Rick Scott is going to have company at his seaside mansion this weekend but the visitors are not likely to be welcome. A coalition of Florida citizens dismayed at the governor's environmental record are planning to march on his $9.2 million residence at 3150 Gordon Drive in Naples to raise a ruckus over the threat to state waters that's gathered steam on Scott's watch.
Many of the marchers are veterans of the Collier County fracking wars, including Dr. Karen Dwyer, a leading member of the area's Stonecrab Alliance, which along with area homeowners' group Save Our Paradise (and others) succeeded in forcing the Department of Environmental Protection to shut down (for now) Texas prospectors drilling in the Everglades.
"[The march] is primed to hit just as early voting starts," Dwyer told New Times when we spoke with her this past weekend. "We had a march like this last year because Scott was enabling oil drilling here in Collier County. We're back this year because it's now quite clear we need new legislation and new rules.
"We want to make clean water into a voting issue -- water is our greatest natural resource and its most threatened resource, with all sorts of water problems throughout the state," Dwyer said. "The governor has been bringing industry into everyone's backyards, not just with the oil drilling but with the pipeline and the Lake Okeechobee overflows and the big, gas-fired power plant right next to the Big Cypress Reservation. This [march] is meant to bring the issues right to his doorstep."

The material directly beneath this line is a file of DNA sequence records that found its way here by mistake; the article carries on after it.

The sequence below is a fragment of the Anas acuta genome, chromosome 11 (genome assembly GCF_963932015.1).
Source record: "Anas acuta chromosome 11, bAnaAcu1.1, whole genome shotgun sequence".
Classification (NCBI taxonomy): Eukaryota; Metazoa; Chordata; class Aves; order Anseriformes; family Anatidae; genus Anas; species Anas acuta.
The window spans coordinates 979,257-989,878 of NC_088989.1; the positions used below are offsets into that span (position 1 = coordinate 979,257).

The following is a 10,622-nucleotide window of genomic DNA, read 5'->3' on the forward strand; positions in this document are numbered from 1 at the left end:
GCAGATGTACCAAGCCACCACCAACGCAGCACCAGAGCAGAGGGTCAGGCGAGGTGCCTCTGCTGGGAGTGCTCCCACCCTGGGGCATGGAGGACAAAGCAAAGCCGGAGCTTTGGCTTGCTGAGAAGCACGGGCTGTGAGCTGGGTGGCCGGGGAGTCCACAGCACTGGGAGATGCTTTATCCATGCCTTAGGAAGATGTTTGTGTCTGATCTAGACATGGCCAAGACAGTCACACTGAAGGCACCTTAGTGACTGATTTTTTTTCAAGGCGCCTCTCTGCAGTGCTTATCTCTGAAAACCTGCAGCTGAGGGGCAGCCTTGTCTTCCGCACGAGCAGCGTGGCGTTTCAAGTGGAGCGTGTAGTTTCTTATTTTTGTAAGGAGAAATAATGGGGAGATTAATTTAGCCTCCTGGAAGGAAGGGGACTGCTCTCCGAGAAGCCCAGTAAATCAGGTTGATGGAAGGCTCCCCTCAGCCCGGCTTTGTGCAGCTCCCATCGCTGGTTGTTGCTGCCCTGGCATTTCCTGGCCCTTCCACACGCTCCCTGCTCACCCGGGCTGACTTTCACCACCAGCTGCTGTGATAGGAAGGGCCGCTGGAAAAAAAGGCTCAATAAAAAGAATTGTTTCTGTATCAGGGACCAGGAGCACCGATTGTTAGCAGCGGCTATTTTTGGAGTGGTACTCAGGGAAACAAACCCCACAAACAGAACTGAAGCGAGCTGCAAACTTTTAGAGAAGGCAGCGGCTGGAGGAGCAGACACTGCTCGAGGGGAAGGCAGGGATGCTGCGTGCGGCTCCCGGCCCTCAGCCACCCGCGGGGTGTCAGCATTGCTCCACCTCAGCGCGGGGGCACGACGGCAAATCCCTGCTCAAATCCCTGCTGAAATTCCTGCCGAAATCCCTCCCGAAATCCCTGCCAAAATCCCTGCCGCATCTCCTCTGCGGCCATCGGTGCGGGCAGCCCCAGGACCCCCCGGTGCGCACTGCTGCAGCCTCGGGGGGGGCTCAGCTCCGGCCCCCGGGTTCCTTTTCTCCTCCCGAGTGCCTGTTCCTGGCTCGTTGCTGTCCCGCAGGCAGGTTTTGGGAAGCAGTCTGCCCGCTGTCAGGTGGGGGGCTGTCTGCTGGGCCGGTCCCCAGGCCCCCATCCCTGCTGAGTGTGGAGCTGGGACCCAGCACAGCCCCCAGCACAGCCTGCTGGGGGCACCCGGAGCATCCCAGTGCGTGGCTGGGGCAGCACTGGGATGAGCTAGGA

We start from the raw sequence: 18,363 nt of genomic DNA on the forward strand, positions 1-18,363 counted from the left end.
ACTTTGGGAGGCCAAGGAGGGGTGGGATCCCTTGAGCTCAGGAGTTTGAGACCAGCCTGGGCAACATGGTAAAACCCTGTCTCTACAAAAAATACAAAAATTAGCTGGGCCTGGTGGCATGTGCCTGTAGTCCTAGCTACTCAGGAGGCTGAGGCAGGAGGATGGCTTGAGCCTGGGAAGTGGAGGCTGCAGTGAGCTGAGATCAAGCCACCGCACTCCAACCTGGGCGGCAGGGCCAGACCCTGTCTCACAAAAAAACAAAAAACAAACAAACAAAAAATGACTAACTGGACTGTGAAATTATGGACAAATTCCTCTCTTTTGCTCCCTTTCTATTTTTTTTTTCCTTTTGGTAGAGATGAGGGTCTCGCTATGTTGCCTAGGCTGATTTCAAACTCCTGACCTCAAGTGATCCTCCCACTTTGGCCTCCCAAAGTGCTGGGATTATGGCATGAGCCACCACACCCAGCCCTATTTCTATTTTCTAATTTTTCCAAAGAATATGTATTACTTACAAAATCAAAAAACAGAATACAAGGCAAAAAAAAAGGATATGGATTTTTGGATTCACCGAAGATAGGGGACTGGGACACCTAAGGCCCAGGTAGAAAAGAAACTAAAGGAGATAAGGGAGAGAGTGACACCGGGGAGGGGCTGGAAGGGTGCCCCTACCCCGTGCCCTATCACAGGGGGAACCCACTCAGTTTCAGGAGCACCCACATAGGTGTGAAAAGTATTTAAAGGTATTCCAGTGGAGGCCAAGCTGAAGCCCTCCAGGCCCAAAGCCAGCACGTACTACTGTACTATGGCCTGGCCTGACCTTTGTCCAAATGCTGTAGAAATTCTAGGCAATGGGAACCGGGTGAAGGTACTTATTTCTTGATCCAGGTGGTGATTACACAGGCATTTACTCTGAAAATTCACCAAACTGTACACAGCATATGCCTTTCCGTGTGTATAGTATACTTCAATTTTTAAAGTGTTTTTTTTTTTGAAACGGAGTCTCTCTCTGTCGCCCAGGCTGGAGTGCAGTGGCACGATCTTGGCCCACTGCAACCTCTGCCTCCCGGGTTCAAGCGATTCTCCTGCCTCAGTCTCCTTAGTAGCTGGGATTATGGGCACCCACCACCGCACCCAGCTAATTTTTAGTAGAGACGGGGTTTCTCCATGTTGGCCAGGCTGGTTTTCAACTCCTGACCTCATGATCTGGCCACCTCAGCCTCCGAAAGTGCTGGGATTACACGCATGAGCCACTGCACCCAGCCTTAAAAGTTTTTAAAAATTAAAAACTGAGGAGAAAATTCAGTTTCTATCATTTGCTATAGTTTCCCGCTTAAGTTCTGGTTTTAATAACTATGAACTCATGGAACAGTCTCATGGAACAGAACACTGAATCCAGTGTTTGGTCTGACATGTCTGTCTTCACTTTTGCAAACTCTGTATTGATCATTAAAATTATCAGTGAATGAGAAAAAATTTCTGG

Among other demands, Dwyer said, is "more enforcement powers" for DEP. "The existing regulations have been written by the oil and gas industry, so we need new ones," she said. "Even [DEP] Secretary [Herschel] Vinyard has said as much, that we need to bring them up to par. People are coming in with extreme extraction measures, and fracking is not regulated in Florida.
Dwyer said the marchers will be "coming by land and by sea... We'll have a little flotilla, like last year. We've invited everyone to come with kayaks; we expect paddleboarders, dressed in hazmat suits."
Speakers at the event will include Independent Florida Seminole leader Bobby C. Billie and Betty Osceola, of the Panther Clan. "They'll be talking about their tribal tree islands," Dwyer said, "which are not now habitable because of mercury poisoning in the Everglades."
The march is going to be "perfectly legal, on the up-and-up," Dwyer said. "We did let the police know, but because we're going to be on public property, the beach, and not stepping on his private property, we don't need a permit. We'll probably have an ATV police escort from the pier. We're not doing civil disobedience."
How big a crowd is expected? "Probably a few hundred -- at best," Dwyer said. "I wish we could get thousands out, but it's Naples, and it just doesn't happen in Naples. More than 200 have signed up. In Naples, if you can get a few hundred out, that's like thousands elsewhere."
Will Scott actually be at home? "We've heard he has other commitments in town that weekend," Dwyer said. "Last year his security was outside and said he wouldn't be there. I'm going to reach out again and see if he'll be joining us. That would be terrific."
Contact info for the March on Rick Scott's home can be found here.
Fire Ant -- an invasive species, tinged bright red, with an annoying, sometimes-fatal sting -- covers South Florida news and culture. Got feedback or a tip? Contact Fire.Ant@BrowardPalmBeach.com.
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